There’s now over 80 schools across the region who get rugby league coaching and that will continue to rise 

all in all we have just over 1,300 player registered and playing at community clubs and our aim is to grow that by 5% a year 

 

That is truly fantastic and all who have contributed and worked towards it deserves all the credit available , in fact I'd say the RFL and the sport in general need to look at it as an example of how to build a ' heartland ' 

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22 hours ago, JonM said:

Decades of head start is part of it. Amateur RL was almost dead by the early 1970s. The longstanding ARL clubs - Millom, Underbank etc. do have facilities because they've been around a long time.

Fundamental part of it is that RL is too hard for most people to play. A club might just be a bunch of blokes in their twenties, plus some committee members.  That doesn't generate the kind of revenue that let's you buy some land, build a clubhouse etc. If you compare with say cricket, or hockey, where I know people playing well into their fifties, you are tapping into a much wealthier set of people.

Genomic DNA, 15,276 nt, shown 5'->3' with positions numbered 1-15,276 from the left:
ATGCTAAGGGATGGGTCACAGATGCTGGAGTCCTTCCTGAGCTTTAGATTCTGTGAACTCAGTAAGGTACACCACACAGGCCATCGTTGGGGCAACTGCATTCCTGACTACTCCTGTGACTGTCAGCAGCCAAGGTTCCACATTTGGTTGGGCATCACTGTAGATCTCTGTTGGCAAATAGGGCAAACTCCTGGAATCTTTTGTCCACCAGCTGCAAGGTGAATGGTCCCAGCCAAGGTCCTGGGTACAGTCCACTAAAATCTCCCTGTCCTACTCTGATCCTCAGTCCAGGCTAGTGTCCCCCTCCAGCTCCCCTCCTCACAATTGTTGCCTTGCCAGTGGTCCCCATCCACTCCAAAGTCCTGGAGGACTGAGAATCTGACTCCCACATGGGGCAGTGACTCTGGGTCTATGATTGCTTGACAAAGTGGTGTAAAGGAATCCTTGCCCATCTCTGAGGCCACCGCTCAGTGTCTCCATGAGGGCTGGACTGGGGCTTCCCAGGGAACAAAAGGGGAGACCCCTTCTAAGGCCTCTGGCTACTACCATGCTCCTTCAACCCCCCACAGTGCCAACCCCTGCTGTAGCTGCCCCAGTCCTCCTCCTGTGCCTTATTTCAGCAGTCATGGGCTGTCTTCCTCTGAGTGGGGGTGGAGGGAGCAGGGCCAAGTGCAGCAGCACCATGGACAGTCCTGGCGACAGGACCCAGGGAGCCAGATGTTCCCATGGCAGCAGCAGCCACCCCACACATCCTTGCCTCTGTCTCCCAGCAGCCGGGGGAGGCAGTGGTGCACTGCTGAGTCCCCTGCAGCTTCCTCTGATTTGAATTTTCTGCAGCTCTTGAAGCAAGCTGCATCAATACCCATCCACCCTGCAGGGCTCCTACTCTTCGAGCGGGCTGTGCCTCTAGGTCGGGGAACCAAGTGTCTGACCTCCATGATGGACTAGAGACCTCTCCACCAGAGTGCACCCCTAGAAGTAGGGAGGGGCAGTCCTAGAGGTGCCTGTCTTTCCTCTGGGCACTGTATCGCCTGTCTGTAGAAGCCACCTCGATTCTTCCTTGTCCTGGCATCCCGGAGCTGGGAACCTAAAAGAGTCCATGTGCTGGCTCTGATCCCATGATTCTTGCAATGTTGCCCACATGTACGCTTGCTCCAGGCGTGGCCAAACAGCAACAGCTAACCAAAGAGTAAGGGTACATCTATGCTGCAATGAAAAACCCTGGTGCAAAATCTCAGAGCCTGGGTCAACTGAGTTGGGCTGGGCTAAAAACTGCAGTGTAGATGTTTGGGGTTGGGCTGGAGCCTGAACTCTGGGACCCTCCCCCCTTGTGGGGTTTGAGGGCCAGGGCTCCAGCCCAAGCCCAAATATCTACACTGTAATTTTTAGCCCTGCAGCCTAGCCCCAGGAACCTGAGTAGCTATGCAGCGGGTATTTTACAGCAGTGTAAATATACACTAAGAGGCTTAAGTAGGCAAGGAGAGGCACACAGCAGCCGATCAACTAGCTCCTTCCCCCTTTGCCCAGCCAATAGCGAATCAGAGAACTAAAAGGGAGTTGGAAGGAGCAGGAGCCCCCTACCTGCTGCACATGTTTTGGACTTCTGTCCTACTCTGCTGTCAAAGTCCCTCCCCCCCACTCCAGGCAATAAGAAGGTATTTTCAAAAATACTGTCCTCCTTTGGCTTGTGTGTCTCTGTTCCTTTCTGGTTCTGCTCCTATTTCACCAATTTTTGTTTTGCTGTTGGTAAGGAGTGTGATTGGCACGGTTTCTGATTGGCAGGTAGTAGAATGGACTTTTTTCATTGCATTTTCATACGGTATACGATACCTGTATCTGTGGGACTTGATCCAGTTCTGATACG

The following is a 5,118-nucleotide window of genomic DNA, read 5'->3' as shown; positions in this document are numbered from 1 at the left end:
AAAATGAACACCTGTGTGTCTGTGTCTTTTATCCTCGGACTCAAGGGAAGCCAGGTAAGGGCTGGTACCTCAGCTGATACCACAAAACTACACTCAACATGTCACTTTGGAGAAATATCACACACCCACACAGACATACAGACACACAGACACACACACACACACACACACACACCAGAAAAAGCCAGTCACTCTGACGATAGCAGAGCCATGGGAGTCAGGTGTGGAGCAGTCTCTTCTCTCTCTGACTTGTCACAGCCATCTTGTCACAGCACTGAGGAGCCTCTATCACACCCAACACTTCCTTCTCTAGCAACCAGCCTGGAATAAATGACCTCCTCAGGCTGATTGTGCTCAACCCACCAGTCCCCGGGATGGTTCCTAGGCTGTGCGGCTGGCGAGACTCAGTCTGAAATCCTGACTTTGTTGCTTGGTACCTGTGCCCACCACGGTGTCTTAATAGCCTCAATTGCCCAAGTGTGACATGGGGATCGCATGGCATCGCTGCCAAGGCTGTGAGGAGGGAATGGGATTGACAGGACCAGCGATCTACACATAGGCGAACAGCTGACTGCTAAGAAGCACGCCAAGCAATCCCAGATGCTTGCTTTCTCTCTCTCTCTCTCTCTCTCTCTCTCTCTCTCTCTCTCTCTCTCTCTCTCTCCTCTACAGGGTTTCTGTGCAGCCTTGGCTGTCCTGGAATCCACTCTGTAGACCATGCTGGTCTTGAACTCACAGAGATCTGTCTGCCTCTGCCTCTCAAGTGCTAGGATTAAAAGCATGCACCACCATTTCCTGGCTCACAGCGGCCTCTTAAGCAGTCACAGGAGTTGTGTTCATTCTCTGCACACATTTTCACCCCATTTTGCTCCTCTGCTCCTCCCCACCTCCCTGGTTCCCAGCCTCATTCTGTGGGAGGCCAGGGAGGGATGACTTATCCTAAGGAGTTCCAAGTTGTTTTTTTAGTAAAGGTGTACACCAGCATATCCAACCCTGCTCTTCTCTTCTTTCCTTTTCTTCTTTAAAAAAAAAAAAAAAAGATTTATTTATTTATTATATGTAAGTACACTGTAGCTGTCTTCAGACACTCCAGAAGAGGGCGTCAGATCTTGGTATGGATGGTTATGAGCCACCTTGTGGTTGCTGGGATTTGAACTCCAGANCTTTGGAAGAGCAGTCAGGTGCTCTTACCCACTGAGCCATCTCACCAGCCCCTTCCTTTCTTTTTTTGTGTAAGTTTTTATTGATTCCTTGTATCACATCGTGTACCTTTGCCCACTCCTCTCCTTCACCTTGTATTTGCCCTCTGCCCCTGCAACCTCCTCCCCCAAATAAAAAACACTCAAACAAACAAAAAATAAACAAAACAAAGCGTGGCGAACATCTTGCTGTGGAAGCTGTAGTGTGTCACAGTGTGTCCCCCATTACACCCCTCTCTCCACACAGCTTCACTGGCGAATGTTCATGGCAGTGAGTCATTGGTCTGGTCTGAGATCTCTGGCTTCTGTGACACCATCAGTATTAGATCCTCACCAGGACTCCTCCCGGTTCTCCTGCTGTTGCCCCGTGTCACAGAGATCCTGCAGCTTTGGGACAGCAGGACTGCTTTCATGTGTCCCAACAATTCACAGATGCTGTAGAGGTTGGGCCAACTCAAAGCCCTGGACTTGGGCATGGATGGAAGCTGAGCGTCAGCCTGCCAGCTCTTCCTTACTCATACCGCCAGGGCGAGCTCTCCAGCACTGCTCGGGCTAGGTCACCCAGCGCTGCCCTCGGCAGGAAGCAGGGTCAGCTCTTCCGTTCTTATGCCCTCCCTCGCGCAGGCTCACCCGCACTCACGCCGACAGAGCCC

I do think culture of the sport is a factor too. Plenty of amateur RL clubs in the north when I was playing were not the kind of set-ups where you wanted to have a drink with the opposition after the match. It was much more get out of there fast while you still have some remaining body parts.

I agree with regards to the culture of some, maybe many.

My son found that, played RU and joined a well known club to try RL... but just found the whole  camaraderie, social aspects, and lack of touring totally alien to him... he is a very very sociable guy. He stuck it for a while but when he went to university stuck with RU... loads of choice of clubs that wanted him to play.,, no RL clubs easy to travel too.

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22 hours ago, JonM said:

Decades of head start is part of it. Amateur RL was almost dead by the early 1970s. The longstanding ARL clubs - Millom, Underbank etc. do have facilities because they've been around a long time.

Fundamental part of it is that RL is too hard for most people to play. A club might just be a bunch of blokes in their twenties, plus some committee members.  That doesn't generate the kind of revenue that let's you buy some land, build a clubhouse etc. If you compare with say cricket, or hockey, where I know people playing well into their fifties, you are tapping into a much wealthier set of people.